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Author Topic: Honey House Floor Plan Suggestions  (Read 3975 times)
Anonymous
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« on: October 27, 2005, 09:42:12 AM »

Here's a request for some of you bigger beekeepers.  Say you process anywhere from 100 to 1000 supers a year.  How is your honey house laid out?  What works best for you for work flow?  What materials did you choose to help with easy cleanup?

Thanks!
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imabkpr
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Location: Bishopville, South Carolina


« Reply #1 on: October 28, 2005, 07:04:52 PM »

Quote from: John G
Here's a request for some of you bigger beekeepers.  Say you process anywhere from 100 to 1000 supers a year.  How is your honey house laid out?  What works best for you for work flow?  What materials did you choose to help with easy cleanup?

Thanks!
                                                                                                                                                                                                            "JOHN G "  It takes a lot of thought to lay out a honey house.  How large is your honey operation going to get? What are you going to use for an uncapper? Will you have a wax melter? Honey sump? Pumps? How large is your extractor going to be?  The list goes on and on.  My honey house was 24x32 with a 8x16 hot room and an 8x8 utility room. This gave me a 24x24 extracting room, a very efficient honey operation. I would use [ white ] steel barn siding to finish the interior of the building,will be easier to clean.  THERE IS NO EASY WAY TO CLEAN UP when working with honey and wax. hot water and lots of it.
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Anonymous
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« Reply #2 on: October 28, 2005, 09:44:27 PM »

How large is my operation going to get?  Well, that depends on how many cusomters I get.  Part of my plan is to provide extraction services for the greater central Ohio area.  Anywhere from 1 to 100 supers  per customer.

So far, the house is going to be laid out in two areas.  Staging for customer drop offs and actual processing.  Extracted supers will go right back into the staging area.  Larger customers will need to drop a trailer.

I have a Dadant 20 frame radial.  I still need an uncapper.  Haven't decided on which type yet.  Intially considered a chain uncapper, but I've heard from one other commercial beekeeper that he had constant problems with it.  I'm open for suggestions and  I've got some time to play with.  I don't think I'll be uncapping by hand much longer.   rolleyes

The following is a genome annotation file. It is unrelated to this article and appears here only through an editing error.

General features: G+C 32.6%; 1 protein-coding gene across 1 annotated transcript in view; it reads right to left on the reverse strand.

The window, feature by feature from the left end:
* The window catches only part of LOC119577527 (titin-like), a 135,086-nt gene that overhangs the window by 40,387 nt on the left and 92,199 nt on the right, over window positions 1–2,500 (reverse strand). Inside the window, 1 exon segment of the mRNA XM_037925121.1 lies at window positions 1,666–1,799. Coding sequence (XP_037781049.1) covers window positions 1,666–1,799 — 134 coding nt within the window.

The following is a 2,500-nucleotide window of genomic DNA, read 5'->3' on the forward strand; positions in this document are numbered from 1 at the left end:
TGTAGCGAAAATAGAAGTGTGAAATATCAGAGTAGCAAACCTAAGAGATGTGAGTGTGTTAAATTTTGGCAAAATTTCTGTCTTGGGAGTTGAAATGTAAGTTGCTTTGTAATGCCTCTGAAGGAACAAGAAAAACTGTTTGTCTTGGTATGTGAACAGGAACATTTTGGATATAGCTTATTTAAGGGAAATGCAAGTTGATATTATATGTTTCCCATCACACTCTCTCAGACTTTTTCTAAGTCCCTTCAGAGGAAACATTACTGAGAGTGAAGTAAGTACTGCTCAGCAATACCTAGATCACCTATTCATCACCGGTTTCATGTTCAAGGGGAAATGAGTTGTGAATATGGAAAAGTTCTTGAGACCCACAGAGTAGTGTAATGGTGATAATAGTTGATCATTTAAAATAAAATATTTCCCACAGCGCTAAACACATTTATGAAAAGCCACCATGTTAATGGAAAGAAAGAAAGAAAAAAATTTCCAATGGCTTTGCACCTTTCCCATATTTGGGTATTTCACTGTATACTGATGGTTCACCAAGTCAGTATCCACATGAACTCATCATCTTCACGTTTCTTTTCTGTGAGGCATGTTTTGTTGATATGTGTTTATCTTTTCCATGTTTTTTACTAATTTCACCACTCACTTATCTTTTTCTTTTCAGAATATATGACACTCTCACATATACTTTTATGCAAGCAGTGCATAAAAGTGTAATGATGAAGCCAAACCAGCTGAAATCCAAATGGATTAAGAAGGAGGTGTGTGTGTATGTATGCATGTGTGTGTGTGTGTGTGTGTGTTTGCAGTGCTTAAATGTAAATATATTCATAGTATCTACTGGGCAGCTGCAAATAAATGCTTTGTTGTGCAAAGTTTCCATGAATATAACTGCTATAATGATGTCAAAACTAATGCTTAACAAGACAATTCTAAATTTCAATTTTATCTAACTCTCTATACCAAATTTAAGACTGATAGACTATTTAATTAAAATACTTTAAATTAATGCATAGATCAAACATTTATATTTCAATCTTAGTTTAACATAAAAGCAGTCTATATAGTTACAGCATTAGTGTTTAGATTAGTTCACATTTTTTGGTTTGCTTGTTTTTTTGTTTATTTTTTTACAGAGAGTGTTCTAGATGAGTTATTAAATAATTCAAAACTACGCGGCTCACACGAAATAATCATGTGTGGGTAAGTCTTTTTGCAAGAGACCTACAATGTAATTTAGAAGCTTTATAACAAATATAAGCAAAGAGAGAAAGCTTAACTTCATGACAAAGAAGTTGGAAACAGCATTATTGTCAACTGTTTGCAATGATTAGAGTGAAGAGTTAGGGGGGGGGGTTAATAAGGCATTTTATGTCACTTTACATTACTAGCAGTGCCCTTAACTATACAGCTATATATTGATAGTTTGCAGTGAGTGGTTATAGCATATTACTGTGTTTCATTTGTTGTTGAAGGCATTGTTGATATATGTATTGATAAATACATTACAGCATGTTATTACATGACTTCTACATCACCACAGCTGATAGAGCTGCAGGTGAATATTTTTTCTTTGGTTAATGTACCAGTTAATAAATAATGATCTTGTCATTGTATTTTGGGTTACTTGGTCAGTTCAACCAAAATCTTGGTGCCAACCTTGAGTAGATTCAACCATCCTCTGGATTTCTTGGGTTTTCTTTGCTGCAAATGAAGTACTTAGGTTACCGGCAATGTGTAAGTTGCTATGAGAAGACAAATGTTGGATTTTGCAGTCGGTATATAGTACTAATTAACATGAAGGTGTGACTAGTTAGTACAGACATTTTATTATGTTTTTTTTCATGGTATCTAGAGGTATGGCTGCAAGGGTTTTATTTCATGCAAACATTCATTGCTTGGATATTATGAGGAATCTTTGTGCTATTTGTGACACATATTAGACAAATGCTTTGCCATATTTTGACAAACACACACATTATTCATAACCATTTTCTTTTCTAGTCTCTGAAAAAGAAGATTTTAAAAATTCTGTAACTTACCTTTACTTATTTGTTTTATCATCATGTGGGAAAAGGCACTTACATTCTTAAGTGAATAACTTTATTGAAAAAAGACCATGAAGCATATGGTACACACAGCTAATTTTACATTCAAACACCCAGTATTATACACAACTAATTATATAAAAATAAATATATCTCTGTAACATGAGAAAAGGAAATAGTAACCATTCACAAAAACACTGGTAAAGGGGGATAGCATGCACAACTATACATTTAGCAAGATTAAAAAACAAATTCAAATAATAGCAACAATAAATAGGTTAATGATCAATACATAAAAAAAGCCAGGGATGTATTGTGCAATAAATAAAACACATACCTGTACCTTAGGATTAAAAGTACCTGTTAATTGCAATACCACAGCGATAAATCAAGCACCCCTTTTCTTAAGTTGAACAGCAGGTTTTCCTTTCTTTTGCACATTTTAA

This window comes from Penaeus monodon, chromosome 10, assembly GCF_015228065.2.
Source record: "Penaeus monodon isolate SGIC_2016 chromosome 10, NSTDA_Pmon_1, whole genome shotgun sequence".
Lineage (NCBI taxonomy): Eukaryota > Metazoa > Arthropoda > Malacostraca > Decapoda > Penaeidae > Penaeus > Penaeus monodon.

As far as a "warm" room, I plan to keep temps high in the entire house.  I want honey flowing and I don't mind working where it's hot.

I want to keep my house to around 20 x 30, maybe 20 x 40, with most of that staging area.  I'll start with an unfinished loft that I can pop a couple dormers into and convert to office/storage if needed.  I figure I'll need room for buckets, both before and after.  Don't know if I'll need a sump, honey or wax.  I'm interested in a cappings spinner, but no decision there yet either.

Thanks for your input.  I hope to get more.  I see folks have been looking, but you're the only respondent so far.

PM's are welcome.
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leominsterbeeman
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« Reply #3 on: October 31, 2005, 10:37:49 AM »

JG -  I don't have my own place to do this,  but I have done a lot of organization planning.  This may seem obvious,  you need to have the process flow in one direction around your space - Clock-wise or counterclock-wise - it don't matter.   You don't want to spend seconds zig-zagging across your work area.But you want to have a place to store full supers next to where you will do your uncapping.   move from uncapping to loading the extractor.  from unloading to putting the wet frames back in the empty supers.  Honey storage next to that.  Wax processing next to that. Tool Storage, Running water is a essential.

 I am not a fan of hot water, since this can melt the wax and then the wax will cool down in the drain of the sink and solidfy.
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Anonymous
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« Reply #4 on: October 31, 2005, 01:07:52 PM »

I agree, LMB.  I hate wasted effort, and work flow is a big consideration.  I want to turn a profit here if I'm going to stick my neck out and spend the money on this project.

I will have hot and cold running water.  Sometimes really hot water comes in handy, but I'm really careful with the plumbing in the house now.  Big bills on clogged up plumbing isn't what I want!   rolleyes  I wash my cappings in warm water now.  It works really well.

Thanks!
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